UK Uses Aerial Maps
The use of aerial maps has been widely adapted by a number of governments as well as commercial organizations world wide due to the unique possibilities they open, not forgetting the wealth of information such maps provide. In the UK, aerial maps are being used for a number of purposes by many government departments as well as commercial enterprises, like the world over.
Aerial maps can be used for land evaluation. A number of property developers use aerial maps to evaluate the potential of a piece of land as well as have a more considered approach to developing property . Insurers, like property developers, find aerial maps helpful. They are able to view an area in its entirety, something that would be difficult without such maps and come to a decision as to weather they will insure a certain business or property and at what risk.
Geologists, as well as soil conservation groups, have embraced the use of aerial maps as they provide the ability to scrutinize an area in its entirety, be it vegetation, soil erosion as well as the change in terrain. Take, for instance, the comparison of two aerial maps of the same place taken five years apart, it could bring to light amazing information. The Department of Environment, Food and Rural Affairs (DEFRA) find aerial photography useful, hence the use the maps in conjunction with other data to form a much clearer picture on a number of issues, which helps in the decision making process.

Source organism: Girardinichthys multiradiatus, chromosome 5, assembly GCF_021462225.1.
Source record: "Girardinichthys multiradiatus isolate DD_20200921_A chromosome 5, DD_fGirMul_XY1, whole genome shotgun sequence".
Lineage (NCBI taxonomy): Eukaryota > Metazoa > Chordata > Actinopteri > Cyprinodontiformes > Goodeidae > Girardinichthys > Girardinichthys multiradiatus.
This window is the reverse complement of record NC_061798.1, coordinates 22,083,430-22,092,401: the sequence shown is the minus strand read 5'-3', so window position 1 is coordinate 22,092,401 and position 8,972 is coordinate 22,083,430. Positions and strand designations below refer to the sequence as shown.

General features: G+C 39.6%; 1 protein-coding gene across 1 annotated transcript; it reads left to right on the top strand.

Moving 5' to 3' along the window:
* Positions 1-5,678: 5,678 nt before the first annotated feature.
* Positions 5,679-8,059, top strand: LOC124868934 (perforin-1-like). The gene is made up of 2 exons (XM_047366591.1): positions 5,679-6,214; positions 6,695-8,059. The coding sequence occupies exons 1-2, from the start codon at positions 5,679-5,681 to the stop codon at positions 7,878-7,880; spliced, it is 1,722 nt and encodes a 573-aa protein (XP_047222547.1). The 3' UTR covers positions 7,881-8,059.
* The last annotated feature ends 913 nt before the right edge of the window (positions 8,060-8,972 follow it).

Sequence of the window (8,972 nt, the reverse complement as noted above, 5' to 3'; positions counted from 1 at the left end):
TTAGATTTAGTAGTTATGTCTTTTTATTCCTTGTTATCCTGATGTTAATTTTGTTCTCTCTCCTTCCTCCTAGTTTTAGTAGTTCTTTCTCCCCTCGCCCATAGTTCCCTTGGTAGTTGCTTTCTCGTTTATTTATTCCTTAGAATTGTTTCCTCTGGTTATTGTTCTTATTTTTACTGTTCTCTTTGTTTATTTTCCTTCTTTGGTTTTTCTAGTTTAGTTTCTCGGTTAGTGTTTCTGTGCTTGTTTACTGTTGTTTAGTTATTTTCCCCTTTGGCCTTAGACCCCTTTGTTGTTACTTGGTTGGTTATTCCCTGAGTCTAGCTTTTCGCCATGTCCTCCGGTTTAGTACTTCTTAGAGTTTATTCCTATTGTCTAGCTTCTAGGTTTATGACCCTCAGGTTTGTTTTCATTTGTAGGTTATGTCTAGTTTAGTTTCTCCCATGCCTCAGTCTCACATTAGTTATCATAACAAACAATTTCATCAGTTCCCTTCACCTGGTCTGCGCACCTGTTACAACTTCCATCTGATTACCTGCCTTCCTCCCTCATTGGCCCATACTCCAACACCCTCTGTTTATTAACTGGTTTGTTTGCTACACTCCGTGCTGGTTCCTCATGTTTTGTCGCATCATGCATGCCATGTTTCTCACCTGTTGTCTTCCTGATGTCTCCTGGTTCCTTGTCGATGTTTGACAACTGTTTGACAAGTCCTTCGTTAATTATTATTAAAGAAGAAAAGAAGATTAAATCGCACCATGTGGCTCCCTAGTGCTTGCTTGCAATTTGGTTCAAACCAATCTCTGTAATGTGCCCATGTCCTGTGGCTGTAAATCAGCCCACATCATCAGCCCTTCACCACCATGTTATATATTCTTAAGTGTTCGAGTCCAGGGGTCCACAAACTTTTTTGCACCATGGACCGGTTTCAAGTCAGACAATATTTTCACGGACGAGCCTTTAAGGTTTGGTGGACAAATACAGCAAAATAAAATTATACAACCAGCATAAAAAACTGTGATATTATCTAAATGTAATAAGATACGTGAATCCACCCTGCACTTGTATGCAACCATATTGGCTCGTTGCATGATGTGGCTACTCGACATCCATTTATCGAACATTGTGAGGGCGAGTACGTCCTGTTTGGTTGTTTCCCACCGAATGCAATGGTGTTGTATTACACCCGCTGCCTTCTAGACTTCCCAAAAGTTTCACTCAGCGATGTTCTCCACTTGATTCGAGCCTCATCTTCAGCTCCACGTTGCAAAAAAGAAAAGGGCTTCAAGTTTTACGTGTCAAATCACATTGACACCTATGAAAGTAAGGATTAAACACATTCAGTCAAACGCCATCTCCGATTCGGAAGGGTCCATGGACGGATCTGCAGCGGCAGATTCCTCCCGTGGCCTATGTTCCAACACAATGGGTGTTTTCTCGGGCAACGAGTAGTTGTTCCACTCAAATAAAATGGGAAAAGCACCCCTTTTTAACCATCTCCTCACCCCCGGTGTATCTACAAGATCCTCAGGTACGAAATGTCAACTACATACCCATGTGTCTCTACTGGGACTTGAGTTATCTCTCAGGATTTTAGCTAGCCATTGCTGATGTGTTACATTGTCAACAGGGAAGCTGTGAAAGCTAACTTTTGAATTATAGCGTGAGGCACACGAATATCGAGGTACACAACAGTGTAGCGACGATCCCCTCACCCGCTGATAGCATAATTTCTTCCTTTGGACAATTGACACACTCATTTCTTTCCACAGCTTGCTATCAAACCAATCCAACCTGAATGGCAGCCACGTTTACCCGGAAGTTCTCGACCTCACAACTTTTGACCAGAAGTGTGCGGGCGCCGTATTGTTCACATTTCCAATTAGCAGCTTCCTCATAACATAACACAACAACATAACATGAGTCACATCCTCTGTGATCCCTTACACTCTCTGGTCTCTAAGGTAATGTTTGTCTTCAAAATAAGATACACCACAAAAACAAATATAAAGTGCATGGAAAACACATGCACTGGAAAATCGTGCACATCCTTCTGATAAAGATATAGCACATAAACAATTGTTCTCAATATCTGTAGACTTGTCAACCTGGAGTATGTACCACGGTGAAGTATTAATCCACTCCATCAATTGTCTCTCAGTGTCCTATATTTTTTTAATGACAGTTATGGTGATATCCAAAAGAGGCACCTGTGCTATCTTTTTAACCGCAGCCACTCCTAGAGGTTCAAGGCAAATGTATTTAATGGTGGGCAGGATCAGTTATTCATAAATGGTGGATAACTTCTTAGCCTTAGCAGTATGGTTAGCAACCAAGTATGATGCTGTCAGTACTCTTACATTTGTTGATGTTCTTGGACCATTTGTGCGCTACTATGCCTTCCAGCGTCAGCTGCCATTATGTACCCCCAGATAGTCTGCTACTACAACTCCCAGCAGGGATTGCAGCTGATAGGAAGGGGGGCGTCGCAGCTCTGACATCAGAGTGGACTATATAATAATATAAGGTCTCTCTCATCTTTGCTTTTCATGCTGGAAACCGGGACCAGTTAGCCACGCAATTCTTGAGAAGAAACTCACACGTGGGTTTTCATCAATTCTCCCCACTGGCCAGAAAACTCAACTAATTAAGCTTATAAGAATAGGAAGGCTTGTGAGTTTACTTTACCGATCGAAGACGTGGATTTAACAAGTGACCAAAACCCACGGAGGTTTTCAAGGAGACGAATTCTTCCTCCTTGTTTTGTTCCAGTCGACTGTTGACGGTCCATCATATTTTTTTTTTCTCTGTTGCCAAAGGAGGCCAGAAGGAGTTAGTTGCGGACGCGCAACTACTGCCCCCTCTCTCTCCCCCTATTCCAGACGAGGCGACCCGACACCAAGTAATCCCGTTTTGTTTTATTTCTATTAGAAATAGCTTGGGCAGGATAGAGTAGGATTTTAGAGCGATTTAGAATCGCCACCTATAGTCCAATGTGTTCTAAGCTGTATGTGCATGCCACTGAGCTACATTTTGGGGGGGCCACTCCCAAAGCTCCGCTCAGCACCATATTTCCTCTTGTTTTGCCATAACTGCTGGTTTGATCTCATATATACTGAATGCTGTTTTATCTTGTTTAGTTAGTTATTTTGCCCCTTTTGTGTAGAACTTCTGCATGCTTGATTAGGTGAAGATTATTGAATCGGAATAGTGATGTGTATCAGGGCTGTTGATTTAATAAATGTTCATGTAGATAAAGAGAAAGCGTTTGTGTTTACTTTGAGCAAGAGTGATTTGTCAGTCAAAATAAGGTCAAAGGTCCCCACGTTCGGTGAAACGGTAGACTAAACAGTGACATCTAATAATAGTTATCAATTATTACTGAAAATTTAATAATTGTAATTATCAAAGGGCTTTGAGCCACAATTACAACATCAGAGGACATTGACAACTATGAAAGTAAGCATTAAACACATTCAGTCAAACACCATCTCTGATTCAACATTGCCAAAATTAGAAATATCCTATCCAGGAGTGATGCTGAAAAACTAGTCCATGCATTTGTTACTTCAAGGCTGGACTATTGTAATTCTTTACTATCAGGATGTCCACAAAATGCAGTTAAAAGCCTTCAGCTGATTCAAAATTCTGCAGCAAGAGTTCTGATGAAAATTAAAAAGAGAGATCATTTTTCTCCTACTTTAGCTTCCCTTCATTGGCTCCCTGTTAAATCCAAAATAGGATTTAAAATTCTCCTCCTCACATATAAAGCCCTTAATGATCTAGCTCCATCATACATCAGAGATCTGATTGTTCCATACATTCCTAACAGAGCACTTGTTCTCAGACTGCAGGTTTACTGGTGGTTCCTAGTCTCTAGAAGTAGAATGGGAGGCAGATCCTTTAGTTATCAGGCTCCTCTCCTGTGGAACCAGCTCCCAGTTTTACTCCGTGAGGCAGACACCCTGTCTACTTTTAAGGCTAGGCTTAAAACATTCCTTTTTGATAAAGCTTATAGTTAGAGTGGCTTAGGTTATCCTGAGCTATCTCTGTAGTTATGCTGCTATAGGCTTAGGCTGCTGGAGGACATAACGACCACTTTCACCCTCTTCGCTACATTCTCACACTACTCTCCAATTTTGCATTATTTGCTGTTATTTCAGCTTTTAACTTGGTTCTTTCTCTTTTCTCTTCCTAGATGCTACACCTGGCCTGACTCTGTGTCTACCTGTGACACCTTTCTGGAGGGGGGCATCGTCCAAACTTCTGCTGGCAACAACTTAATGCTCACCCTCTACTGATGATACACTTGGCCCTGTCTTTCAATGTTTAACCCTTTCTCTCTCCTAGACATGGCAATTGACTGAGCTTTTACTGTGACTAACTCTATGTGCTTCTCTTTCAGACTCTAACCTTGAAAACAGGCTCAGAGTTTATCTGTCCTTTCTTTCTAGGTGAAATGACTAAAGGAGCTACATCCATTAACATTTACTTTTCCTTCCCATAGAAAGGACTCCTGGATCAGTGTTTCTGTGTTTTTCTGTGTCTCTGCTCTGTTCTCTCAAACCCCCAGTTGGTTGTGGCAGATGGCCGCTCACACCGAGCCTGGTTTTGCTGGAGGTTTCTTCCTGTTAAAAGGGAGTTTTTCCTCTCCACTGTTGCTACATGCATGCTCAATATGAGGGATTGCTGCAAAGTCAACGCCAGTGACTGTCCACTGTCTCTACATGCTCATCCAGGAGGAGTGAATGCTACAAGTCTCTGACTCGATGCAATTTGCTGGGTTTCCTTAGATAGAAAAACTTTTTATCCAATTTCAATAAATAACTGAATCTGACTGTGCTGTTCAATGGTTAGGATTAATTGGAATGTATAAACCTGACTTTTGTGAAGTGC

Aerial maps have been helpful in combining other data and coming up with a computer generated real life simulation of events that is very lifelike.
Aerial maps have been useful in planning towns. Most local councils make good use of the maps as they help in whether certain building activities should get planning permission or not, as well as the designation of activities within a town or city. The effective continued planning for a growth of a city or town requires aerial maps to enable town planners to do their work.
In archeology, aerial maps have helped the direction in which big excavation projects take shape.
With a bird's eye view, decisions can be made as to which direction people on the ground are to take and also helps evaluate certain structures, such as old buildings, something that is distorted if we are on the ground. After a successful excavation, aerial maps are crucial in evaluating the site as a whole. They make such analysis possible.
Aerial maps have been used in fire fighting. Take the Buncefield fuel deport fire in 2005; aerial maps proved very beneficial in helping fire fighters contain the fire as well as handle the evacuation. Such uses cannot be overstated and the benefits of such maps was phenomenal.
The accuracy of aerial maps as well as the ease of manipulation in 3D has been a major boost to how we evaluate the land around us as well as even in security operations at times.